Print media breathes a sigh of relief as newsprint price stabilises

The price now stands somewhere close to 700 USD per tonne, as compared to an all-time high of 820 USD per tonne

newspaper

In the past year and a half, the newspaper industry in India faced a huge hike in the cost of production as the price of newsprint shot through the roof. The prices went up by as much as 60 per cent. However, October brought the much-awaited relief to the industry as the newsprint price started stabilising.

As it turns out, the price now stands somewhere close to 700 USD per tonne, as compared to an all-time high of 820 USD per tonne.

Though there is no immediate impact of this price reduction on the profitability of publishers, the industry is cheering the stabilisation.

Sharad Saxena, Executive Director – Operations, HT Media, remembers the tough time that the publishers had to face because of the “sudden and abnormal” increase in the price.

“The industry went through extremely difficult time with a sudden and abnormal surge in newsprint prices, worsened by a depreciating rupee. At least, we have got a breather on one of the two factors now.”

According to Saxena, the price may decline further. “The newsprint prices have significantly declined over the last quarter and are expected to come down more in the coming quarter before they stabilize in a range,” he says.

Saxena believes that that reduction in the price may not have an impact immediately, but will eventually bring down the cost. “As of now, the impact is yet to materialise because of the high-cost inventory that needs to be first consumed. Post that, over the year, there should be about 8-10 per cent reduction,” he adds.

As it was a difficult time for the newspapers, the publishers resorted to their own ways to deal with the high cost of newsprints.

Naval Seth, media and entertainment analyst at Emkay Global, shares, “With the shooting newsprint prices, newspapers have tried their best to control their usage of the newsprint. They altered the pagination or brought changes to the circulation model. With these initiatives, the impact of the price rise was about 20-25 per cent for them.”

Seth too is of the opinion that the impact of the reduced prices will be visible only in the numbers of Q2 of 2020 because most newspapers are already stocked up with inventory that is going to last them till the end of Q1 of first quarter.

“Newspapers had stocked up in anticipation of further price rise. Once they start using the newsprint that they procure at the present prices, there will definitely be a margin expansion for them,” he adds.

While the price of newsprint may have brought some relief, there are some other concerns. Business leaders are uncertain about the future of newsprints and their fluctuating prices as they are the biggest cost centre for them.

M V Shreyams Kumar, Joint Managing Director of Mathrubhumi Printing and Publishing Co Ltd, explains, “Newsprint buying is the single big expenditure of newspapers. So any increase or instability in price impacts the whole newspaper industry in a big way. Circulation money is never enough to cover cost because even the most expensive paper in Kerala costs about Rs 7, and that can definitely not bear the brunt of the kind of hike newsprints saw last year, which was up to 60 per cent.”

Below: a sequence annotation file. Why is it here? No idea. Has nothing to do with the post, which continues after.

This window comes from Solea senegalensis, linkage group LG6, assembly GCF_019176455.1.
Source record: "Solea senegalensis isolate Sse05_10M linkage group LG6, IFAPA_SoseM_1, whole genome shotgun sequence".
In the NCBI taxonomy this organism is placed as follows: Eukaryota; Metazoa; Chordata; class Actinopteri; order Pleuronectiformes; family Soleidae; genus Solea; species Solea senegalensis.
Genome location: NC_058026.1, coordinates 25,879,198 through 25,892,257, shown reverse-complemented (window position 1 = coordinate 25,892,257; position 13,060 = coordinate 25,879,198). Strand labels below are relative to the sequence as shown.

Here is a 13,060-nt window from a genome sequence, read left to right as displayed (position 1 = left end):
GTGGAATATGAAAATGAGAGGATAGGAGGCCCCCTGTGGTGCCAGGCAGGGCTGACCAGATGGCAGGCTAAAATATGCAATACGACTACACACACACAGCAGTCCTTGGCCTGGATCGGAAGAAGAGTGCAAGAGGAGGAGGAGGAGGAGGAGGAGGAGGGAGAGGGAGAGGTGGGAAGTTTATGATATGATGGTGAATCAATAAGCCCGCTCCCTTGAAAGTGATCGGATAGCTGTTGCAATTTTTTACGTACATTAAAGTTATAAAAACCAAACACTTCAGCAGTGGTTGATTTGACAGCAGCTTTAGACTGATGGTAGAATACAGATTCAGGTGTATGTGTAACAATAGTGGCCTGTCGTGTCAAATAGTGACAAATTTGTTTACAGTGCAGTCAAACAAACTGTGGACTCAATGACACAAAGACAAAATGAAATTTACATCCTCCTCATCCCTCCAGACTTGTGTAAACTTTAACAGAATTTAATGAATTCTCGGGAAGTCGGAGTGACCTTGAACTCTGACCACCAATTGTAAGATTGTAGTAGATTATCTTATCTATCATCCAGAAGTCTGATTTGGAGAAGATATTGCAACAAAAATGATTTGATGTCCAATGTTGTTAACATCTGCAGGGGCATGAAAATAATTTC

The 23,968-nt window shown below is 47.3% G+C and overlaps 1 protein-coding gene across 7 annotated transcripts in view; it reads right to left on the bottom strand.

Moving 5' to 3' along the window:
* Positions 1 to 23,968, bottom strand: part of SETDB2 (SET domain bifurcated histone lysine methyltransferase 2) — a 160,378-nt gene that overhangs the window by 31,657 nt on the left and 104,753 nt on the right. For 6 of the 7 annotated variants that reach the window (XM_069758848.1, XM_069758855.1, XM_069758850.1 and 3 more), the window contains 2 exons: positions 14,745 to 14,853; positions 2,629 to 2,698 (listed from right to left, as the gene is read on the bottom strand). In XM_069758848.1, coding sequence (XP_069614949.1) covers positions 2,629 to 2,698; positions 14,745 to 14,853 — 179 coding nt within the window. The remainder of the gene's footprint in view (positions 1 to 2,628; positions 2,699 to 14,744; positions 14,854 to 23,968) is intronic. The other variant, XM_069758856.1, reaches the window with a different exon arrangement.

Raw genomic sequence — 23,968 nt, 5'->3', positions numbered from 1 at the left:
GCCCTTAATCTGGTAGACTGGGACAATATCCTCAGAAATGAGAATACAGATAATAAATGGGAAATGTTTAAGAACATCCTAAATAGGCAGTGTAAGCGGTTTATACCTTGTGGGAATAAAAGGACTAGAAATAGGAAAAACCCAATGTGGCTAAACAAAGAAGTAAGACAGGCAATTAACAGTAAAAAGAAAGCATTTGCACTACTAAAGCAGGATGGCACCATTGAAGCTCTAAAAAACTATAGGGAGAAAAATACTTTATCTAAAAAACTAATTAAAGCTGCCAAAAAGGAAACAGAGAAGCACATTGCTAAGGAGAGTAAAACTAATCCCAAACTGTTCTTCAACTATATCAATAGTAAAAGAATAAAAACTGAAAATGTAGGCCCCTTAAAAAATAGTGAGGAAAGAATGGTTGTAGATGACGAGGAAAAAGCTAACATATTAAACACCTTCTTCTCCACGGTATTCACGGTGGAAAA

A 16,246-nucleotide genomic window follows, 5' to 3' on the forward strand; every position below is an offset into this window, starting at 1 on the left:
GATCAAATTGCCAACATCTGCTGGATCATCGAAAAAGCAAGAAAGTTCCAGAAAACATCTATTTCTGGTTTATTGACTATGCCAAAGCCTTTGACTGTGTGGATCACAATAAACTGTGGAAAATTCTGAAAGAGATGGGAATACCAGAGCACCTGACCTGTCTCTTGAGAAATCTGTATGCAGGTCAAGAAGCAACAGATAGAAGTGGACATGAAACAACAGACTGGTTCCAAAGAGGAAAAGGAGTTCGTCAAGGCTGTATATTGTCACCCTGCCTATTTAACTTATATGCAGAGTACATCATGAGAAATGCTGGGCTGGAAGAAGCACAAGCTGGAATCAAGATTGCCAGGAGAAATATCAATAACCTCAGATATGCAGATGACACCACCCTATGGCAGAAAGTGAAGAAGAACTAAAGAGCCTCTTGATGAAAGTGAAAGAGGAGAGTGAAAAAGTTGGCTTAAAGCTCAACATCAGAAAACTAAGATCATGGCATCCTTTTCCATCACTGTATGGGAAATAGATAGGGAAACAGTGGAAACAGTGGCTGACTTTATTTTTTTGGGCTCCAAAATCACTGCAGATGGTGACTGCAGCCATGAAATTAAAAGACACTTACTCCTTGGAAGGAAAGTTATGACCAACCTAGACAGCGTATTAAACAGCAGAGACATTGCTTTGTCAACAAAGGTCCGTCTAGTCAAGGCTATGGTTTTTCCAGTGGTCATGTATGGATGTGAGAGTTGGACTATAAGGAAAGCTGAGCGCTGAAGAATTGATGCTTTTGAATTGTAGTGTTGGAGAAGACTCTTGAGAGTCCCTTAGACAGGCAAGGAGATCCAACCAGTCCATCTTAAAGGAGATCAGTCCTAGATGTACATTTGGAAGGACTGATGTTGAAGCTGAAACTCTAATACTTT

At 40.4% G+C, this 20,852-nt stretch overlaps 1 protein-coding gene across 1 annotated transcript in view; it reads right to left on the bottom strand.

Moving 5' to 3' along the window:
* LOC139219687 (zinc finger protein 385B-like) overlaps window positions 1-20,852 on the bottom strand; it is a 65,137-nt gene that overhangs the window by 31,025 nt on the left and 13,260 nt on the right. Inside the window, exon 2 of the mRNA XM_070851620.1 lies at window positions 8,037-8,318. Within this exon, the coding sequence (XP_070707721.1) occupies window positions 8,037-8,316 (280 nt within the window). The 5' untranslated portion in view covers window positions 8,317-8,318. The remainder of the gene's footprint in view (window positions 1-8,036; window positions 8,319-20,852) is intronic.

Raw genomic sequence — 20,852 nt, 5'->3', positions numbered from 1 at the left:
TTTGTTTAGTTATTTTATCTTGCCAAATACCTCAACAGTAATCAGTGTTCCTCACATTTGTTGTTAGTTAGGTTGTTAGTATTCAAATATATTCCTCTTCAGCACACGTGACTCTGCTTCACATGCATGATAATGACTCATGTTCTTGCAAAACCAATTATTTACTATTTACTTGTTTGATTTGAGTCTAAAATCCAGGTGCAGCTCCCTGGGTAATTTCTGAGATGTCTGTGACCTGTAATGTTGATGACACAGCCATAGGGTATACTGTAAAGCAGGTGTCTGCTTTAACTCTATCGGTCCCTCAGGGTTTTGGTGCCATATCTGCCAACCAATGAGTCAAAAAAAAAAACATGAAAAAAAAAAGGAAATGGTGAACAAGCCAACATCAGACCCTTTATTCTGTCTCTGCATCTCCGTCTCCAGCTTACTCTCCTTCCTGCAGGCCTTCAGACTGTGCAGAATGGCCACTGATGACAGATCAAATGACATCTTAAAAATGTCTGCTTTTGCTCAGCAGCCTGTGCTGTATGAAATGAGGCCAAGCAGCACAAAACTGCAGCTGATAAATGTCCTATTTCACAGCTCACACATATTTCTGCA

Defining the parameters of stabilised newsprint price, Shreyams says, “For the Indian market, anything above 600USD per metric tonne will bleed the newspaper industry.”

Experts feel that only a hike in advertisement revenue paired with newsprint price stabilisation can bring profitability to newspapers.  

Varghese Chandy, Vice President- Marketing, Adverting Sales, Malayala Manorama, shares, “Any raw material cost reduction is good news, especially after last year’s 50-60 per cent hike in newsprint rates. Any sort of reduction this year is a relief, but advertisements have to pick up drastically this year to stabilize profitability of newspapers.”

“Standing where we are now, the future of newsprint is unstable because we heavily depend on imports from markets such as USA and Canada which might one day just decide to stop manufacturing newsprint and shift to manufacturing of more commercial paper materials,” adds Varghese.

As it turns out, the industry is still uncertain about the newsprint prices and whether they have stabilised for the good. So, what could be the possible way out?

Switching to indigenous newsprint might be one, suggests Vijay Kumar, Secretary General of the Indian Newsprint Manufacturers' Association.

“There used to be 132 mills in India. But at this point, we have only 32 of them running. All others shut shop in the last few years. The newspaper industry should turn to domestic produce because once all the domestic mills close down the international market will obviously take the industry here for a ride. Indian newspapers should promote Indian newsprint because that creates a win-win situation for both,” Kumar adds.

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